The Guardian also ran a story this month about a glitzy-looking gay club in Shanghai that hosted a “rather raunchy beauty pageant.” The article explains, however, that “this is no underground club. This is the final in the Mr. Gay China competition, a franchise from the international pageant Mr. Gay World.” The Shanghai competition is a measure of social, political and legislative change in a country that decriminalized homosexuality in 1997, and declassified it as a mental illness even more recently than that.
Still, The Guardian notes that widespread social acceptance of homosexuality in China hasn’t been achieved, and that “for many, a gay club is still the only place they can express their sexuality. Even among the Mr. Gay China candidates, surprisingly few are out.” It may be that gay clubs in China — especially those in cosmopolitan cities like Shanghai — function much the same way that they did in the US in and around the 1970s. Basically, they’re essential meeting places for those who don’t feel comfortable acting naturally in straight bars. A note to all you global entrepreneurs: Now could be the perfect time to open an LGBT-bar franchise in China’s biggest cities.
The situation in Cuba appears to be similar, in that the country and its gay community are in some ways lagging behind certain developed Western countries. An article this summer in The New York Times titled “In Havana, Gay Bars Hold Their Own Against the Internet” posits that “Havana is gay night life before Grindr.” It explains that gay Cubans have long been the country’s “last among equals,” but have gained a measure of respect and acceptance following a 2008 Pride parade and related gay-rights speech by President Raul Castro’s daughter, Mariela Castro Espin. The city’s first “dedicated” gay bar opened very recently, in 2013. And while that shut down in October, a successor, King Bar, opened last year and “harks back to a time when American gay bars still had a bit of a renegade quality.”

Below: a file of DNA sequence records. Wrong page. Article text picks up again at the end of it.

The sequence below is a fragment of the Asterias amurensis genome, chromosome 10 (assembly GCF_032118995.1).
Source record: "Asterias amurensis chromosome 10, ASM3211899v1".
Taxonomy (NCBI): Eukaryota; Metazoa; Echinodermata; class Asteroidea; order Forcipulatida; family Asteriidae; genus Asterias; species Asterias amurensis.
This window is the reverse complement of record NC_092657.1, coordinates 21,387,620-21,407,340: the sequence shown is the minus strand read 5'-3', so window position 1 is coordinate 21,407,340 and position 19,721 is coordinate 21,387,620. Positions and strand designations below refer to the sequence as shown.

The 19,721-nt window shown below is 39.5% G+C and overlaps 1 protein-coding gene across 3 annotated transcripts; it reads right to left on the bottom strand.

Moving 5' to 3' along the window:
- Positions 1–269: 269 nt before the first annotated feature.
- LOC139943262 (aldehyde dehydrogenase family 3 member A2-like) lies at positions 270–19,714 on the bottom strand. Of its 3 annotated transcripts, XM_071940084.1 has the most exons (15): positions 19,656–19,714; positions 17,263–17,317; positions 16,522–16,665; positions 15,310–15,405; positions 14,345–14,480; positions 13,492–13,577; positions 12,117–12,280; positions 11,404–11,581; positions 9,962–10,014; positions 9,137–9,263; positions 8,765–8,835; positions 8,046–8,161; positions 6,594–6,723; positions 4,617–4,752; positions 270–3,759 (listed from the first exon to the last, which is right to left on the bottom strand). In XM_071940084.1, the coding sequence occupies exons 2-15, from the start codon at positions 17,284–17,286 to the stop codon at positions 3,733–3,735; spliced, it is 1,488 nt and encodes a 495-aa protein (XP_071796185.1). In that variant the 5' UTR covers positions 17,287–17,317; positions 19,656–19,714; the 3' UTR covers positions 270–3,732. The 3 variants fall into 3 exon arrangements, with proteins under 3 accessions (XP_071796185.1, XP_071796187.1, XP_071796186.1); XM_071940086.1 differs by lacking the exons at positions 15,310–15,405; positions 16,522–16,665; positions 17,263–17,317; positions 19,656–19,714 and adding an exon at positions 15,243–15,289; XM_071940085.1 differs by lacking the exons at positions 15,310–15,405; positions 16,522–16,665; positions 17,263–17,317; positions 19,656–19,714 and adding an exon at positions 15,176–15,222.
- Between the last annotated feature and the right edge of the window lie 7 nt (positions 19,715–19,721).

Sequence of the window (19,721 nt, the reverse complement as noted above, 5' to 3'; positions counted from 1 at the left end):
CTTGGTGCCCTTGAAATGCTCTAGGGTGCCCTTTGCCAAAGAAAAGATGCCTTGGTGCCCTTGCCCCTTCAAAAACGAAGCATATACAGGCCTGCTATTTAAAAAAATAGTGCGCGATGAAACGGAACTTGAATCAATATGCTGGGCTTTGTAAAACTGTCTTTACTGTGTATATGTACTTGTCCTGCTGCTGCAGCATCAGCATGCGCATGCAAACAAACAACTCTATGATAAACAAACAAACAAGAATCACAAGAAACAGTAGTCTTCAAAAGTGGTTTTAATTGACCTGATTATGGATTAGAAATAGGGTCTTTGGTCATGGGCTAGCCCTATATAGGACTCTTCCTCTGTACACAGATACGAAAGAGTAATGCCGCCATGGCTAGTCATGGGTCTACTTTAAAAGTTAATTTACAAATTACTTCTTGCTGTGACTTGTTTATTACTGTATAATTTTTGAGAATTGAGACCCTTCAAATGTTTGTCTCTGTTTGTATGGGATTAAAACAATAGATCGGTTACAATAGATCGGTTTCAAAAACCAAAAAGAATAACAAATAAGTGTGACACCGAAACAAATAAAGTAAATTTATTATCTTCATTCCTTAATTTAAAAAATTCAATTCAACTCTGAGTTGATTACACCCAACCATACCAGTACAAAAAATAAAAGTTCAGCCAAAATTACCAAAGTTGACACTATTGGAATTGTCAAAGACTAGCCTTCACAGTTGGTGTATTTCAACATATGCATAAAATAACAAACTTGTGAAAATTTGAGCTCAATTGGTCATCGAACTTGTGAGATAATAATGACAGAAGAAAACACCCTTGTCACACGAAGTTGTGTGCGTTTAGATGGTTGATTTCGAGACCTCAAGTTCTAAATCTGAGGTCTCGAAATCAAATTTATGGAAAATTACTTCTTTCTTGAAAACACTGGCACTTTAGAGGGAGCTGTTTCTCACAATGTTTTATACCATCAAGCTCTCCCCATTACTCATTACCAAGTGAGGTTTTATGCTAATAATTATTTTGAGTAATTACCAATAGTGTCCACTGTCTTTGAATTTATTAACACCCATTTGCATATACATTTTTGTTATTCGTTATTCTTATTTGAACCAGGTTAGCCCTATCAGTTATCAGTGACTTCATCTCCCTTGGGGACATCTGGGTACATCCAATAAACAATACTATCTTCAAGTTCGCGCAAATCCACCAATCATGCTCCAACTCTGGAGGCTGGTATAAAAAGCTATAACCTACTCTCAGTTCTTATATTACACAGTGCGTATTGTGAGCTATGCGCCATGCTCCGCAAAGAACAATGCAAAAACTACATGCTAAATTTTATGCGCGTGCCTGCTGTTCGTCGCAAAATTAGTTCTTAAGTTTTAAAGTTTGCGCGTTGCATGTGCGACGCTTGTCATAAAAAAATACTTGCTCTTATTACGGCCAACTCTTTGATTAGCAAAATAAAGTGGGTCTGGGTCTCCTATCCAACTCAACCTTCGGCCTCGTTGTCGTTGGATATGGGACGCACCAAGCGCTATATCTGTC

That old-time, gritty quality, and the importance of gay bars in Cuba, may change if Grindr has its way. The Times notes that the app’s founder Joel Simkhai visited Cuba this year and said that the island nation is “a growth opportunity in a market dying for Grindr.” The problem for Simkhai’s app and others is the scant availability of Wi-Fi in Cuba. The Times reporter writes that, even in a five-star hotel, it took him 14 minutes just to open Grindr.
The limited use of apps in Cuba should suit Havana’s gay-bar operators, and some of their patrons, just fine. A bartender quoted by the Times says, “Why would anyone — bisexual, gay, whatever — want to be trapped as a photo, as an internet profile in an app? That’s a different kind of closet, a box. So boring.”